Well, if Jools Oliver’s doing it, then it’s game over for the rest of us, isn’t it? Perfect home, perfect children, £150m in the bank, still looks like the model she was before she started popping out offspring, married to a man who (yes, yes, as far as we can tell at this remove) appears to be the embodiment of trustworthiness and familial devotion – but despite all this, she has confessed to checking Jamie’s email, Twitter account and phone for evidence of infidelity.
I asked a group of friends whether they did likewise (with their own partners, I mean. I wasn’t at a Jamie Oliver Stalkers’ Convention). The answers ranged from a shocked “Never!” to shocked-that-I-even-had-to- ask “Always!”, plus one outlier – one of our group whose indefatigable curiosity about the world (her term) or pathological nosiness (ours) has become a running joke over the years – who said she checks everyone’s (friends, family, boyfriends) phone, emails, tweets, letters, bank statements, drawers and anything else they leave momentarily unguarded “just because I want to know.” I think we can ignore this extreme for the purposes of our discussion – I mention her only so that if you have a similar friend you can lock up your possessions next time he or she visits.
I was somewhere in the middle. In the past, I’ve often wanted to and occasionally gave in to the temptation (never found anything though. Not even a hint that one boyfriend was about to move from London to Manchester without telling me. I still try to draw comfort from the fact that he didn’t seem to think this news was worth sharing with anyone, not just me. And it still doesn’t work). But I’ve never – even during That Time of the Month, when I become entirely consumed with such paranoia and dread that you could convince me the cats were bent on emptying my bank account and destroying my life – done it with my boyfriend-now-husband. The fact that I never felt the need, even early on in our relationship, to check up on him (I just wanted to know what he was doing when he wasn’t with me, which is different, honestly) was a sign that maybe he – and we – might be marriage material.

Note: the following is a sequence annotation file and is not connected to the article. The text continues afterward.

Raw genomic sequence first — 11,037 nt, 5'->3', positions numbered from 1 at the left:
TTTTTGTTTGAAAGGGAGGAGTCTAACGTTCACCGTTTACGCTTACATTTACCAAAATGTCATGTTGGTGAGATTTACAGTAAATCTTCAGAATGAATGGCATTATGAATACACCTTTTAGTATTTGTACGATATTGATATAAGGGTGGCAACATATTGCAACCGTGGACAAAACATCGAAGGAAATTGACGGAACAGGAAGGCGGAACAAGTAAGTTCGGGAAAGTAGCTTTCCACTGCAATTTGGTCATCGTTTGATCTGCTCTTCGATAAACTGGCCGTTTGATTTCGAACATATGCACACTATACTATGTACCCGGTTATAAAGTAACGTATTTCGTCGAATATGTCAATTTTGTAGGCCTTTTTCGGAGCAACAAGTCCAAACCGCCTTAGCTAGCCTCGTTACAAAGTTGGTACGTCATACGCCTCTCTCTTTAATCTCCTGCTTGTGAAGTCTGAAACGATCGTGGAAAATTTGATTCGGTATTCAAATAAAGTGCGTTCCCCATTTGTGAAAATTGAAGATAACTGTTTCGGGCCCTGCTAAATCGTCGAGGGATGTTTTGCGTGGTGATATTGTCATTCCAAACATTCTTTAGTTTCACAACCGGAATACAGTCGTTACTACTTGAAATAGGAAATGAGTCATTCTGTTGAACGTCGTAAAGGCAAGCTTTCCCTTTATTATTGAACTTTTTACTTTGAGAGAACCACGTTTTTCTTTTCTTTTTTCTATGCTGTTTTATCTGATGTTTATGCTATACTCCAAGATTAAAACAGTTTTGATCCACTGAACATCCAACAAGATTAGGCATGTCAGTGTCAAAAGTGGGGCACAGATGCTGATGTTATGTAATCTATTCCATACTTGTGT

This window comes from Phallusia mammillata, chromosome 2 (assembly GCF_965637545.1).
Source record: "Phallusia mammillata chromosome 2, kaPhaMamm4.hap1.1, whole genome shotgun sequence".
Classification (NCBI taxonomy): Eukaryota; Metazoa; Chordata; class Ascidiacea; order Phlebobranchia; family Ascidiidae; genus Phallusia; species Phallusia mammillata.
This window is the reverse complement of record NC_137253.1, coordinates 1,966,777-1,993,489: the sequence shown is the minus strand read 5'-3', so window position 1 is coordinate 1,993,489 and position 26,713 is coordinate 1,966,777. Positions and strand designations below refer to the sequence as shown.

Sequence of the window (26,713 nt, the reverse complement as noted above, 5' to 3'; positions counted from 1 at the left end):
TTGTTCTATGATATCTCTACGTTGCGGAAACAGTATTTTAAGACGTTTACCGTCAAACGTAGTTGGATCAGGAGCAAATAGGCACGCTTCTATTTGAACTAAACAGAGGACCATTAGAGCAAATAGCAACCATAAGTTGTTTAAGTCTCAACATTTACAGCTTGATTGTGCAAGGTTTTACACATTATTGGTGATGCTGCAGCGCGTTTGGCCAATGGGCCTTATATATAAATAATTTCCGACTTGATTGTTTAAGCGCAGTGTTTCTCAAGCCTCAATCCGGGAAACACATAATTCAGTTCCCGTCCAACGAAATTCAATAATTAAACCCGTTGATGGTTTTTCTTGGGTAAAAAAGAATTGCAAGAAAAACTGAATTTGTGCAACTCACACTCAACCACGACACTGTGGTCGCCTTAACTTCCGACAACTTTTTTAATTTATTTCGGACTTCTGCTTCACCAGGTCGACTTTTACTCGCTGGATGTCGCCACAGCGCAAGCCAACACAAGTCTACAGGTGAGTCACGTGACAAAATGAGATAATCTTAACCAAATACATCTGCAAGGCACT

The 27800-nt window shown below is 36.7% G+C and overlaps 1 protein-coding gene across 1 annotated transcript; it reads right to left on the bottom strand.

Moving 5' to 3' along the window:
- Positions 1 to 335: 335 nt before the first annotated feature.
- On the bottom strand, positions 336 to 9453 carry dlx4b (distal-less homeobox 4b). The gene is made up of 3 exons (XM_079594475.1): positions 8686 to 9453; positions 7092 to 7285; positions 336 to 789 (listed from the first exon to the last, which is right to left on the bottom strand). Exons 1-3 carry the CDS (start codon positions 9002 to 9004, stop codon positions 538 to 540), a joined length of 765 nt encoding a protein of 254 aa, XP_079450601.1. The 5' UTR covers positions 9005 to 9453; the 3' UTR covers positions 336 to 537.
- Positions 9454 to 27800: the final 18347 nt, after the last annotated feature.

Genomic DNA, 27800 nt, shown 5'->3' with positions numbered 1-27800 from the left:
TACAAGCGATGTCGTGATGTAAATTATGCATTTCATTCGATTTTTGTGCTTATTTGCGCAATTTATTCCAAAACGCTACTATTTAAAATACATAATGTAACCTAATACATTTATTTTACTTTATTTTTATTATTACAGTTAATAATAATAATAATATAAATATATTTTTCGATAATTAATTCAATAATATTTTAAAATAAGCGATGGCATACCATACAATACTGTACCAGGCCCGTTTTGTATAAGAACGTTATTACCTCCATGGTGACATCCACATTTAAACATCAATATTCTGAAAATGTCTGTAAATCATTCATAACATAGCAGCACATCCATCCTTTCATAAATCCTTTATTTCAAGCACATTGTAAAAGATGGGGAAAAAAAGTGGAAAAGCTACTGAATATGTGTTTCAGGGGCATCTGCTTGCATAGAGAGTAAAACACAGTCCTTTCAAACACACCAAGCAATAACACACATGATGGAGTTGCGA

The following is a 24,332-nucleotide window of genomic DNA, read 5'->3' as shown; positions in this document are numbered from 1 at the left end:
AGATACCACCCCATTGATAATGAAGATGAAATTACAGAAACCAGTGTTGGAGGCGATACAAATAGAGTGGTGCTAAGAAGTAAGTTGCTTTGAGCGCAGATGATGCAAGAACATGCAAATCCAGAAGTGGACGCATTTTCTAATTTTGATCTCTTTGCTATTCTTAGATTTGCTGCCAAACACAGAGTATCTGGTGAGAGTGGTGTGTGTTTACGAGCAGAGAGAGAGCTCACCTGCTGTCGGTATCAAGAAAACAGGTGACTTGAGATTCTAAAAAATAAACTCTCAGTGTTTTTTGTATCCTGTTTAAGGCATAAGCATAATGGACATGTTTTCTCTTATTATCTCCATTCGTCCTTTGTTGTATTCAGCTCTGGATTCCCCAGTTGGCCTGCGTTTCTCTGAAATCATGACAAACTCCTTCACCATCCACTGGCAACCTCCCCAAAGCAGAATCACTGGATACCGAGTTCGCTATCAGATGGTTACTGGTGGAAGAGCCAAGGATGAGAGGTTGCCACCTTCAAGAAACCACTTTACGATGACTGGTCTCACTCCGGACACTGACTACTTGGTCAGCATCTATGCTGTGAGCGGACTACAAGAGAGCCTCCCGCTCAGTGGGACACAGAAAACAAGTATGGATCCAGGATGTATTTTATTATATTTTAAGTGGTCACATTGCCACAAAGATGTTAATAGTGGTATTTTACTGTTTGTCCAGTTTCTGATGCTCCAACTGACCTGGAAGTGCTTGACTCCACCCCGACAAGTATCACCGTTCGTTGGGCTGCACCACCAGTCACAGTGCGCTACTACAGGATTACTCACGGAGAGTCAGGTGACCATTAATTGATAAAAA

If you're snooping around your partner’s private life there’s something wrong
The fact is, if you are snooping around your partner’s private-ish life, it does mean there’s something wrong. Not necessarily badly, cripplingly or fatally wrong, but wrong nevertheless. In the worst case scenario, you’re either searching for corroborating evidence for clues you have already discovered about a likely indiscretion (overtime that doesn’t add up, perfume on a jacket, an STD you know you haven’t nurtured in the past) or you just know deep in your bones, that the person you are involved with is not trustworthy and have gone searching for the evidence you need to make the break.
The better case scenario is that it’s all about you – that you are the one with, as therapists would say, ‘trust issues’ (possibly even your therapist if you’ve been at this game long). Maybe your father was a philanderer and you can’t stop yourself from believing that all men are the same. Or maybe you find it difficult to stay faithful yourself and can’t comprehend how anyone doesn’t feel the same. This is the better case scenario because our own inadequacies and idiocies are easier to recognise and cure – or at least wrestle under control – than those of other people, who stubbornly insist on retaining their independence of thought and spirit, even though the world would be a much pleasanter place if everybody just submitted to my will. I mean – ahem – if everyone was vouchsafed an insight into their own inner workings with the help of a supportive professional.
Of course, there is another scenario, identified by my aforementioned friend with the inquiring/sociopathic mind. “It’s never happened to me,” she said, flicking through someone else’s purse. “But you would know something was wrong if you didn’t even WANT to snoop.” And that is surely true too. I can think of several relationships in which I could have looked at the phone lying on the sofa or an email account left accessible and not felt a flicker of desire to investigate.
And when you’re not even interested in what he might be getting up to (I once actively hoped a boyfriend would start an affair to give me a weekend off sex and conversation), it’s a pretty good sign that you’re not meant to be together much longer. And now, if you’ll excuse me, my friend is coming round for supper and I have bank statements to hide.
You can contact Lucy Mangan by email at firstname.lastname@example.org or follow her at twitter.com/lucymangan
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